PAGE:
Explore South Wales on foot with a Cicerone guidebook
Walking in the South Wales Valleys
by Mike Dunn
A walking guidebook with 32 day routes and 2 weekend backpacking routes (the Coed Morgannwg Way and Glamorgan Ridgeway) across the valleys, ridges and coast of South Wales. This now-green landscape has superb walking opportunities in an easily accessible area. Packed with Roman, Celtic and other historical interest. More...
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Cwm Clydach and the Swansea Canal
Start/Finish RSPB Cwm Clydach reserve, Lone Lane, Clydach (SS 683 026)
Distance 8 miles (13km)
Ascent 200m (655ft)
Map(s) Explorer 165
Public transport Bus 121 from Swansea to Craig Cefn Parc (hourly) passes the entrance to the RSPB reserve.
The undoubted highlight of this walk is the RSPB’s Cwm Clydach reserve, a delightful area of ancient deciduous woodland alongside the Lower Clydach River. There is also an attractive bridge at Pont Llechart, the lonely Unitarian chapel on the slopes of Mynydd Gellionnen, and the return to Clydach along the towpath of the Swansea Canal, largely disused since the 1930s but now recognised as a valuable leisure resource.
Start at the southern tip of the long and sinuous RSPB reserve, which occupies the deep, well-wooded valley of the Lower Clydach River. Take the wooded riverside path, crossing at the second bridge and turning left on to the Trussler Trail. The path becomes quite rough, eventually climbing away from the river to reach a bridleway just south of Ty-llwydyn Farm. Turn left here, following the lane to a junction a little way above Pont Llechart. The bird life is stunning: dippers and grey wagtail frequent the river, pied flycatchers and redpoll dart among the trees, and buzzards and, increasingly, red kites can be seen and heard overhead.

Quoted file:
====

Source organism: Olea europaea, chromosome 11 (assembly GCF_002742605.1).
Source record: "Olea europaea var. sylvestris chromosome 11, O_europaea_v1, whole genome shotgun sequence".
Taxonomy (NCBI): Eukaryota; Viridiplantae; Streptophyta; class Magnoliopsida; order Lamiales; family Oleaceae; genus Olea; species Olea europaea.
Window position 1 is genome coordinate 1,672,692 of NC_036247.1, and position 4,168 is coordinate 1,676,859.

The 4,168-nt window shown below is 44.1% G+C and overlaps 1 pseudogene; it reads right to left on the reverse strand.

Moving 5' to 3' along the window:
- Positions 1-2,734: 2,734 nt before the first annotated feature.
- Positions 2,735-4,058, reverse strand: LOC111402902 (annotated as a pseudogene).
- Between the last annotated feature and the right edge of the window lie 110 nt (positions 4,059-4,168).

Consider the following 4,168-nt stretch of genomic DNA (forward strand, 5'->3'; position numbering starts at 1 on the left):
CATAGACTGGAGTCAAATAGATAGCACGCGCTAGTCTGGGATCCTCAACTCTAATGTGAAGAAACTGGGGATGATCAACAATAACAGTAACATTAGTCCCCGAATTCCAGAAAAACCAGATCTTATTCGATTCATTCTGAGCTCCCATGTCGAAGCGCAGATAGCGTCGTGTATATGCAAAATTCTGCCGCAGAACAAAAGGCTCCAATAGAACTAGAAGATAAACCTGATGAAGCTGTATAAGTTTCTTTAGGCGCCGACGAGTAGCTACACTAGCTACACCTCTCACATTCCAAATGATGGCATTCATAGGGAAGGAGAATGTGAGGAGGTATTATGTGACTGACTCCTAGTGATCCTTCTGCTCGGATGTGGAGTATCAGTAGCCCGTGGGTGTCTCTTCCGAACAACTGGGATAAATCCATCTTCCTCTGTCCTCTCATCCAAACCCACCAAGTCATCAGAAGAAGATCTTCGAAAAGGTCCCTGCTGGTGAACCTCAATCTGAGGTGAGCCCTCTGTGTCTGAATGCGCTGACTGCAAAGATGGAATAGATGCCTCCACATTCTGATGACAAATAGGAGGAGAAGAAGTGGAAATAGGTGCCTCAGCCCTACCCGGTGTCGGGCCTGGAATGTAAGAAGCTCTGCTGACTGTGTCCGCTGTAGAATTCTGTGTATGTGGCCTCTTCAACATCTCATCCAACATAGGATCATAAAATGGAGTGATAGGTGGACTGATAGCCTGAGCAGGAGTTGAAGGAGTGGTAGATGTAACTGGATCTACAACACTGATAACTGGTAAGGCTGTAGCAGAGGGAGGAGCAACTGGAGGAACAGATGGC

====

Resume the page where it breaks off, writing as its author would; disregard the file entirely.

Drop down to inspect the sturdy bridge at Pont Llechart; there is room for a picnic beside the bridge, where the rushing water of the Nant Llwydyn joins the main river. Cross the bridge and take the minor road as it climbs eastwards, winding through woodland and then running along the edge of Mynydd Gellionnen, an area of classic flat upland common, grazed by both sheep and cattle. There are excellent views here across Cwm Clydach to the whale-backed hill of Mynydd Gelliwastad, an attractive area of common land with heather, bilberry and some woodland. On reaching the plateau, a bridleway leaves the road to the right. Take this broad, rutted track to arrive at the isolated Gellionnen Chapel in its remarkable setting on the edge of the common.
Gellionnen Chapel, often called the ‘white chapel’, was built in 1692 by Protestant dissenters at the junction of the old roads from Swansea to Brecon, and Ammanford to Neath. It was rebuilt in 1801, with the ancient Gellionnen Stone incorporated into the wall. The original stone is now in Swansea Museum, with a copy inserted into the chapel wall. The chapel has suffered because of its isolated position: astonishingly, its historic interior was attacked by vandals in 2008 and it is now being painstakingly restored by the congregation.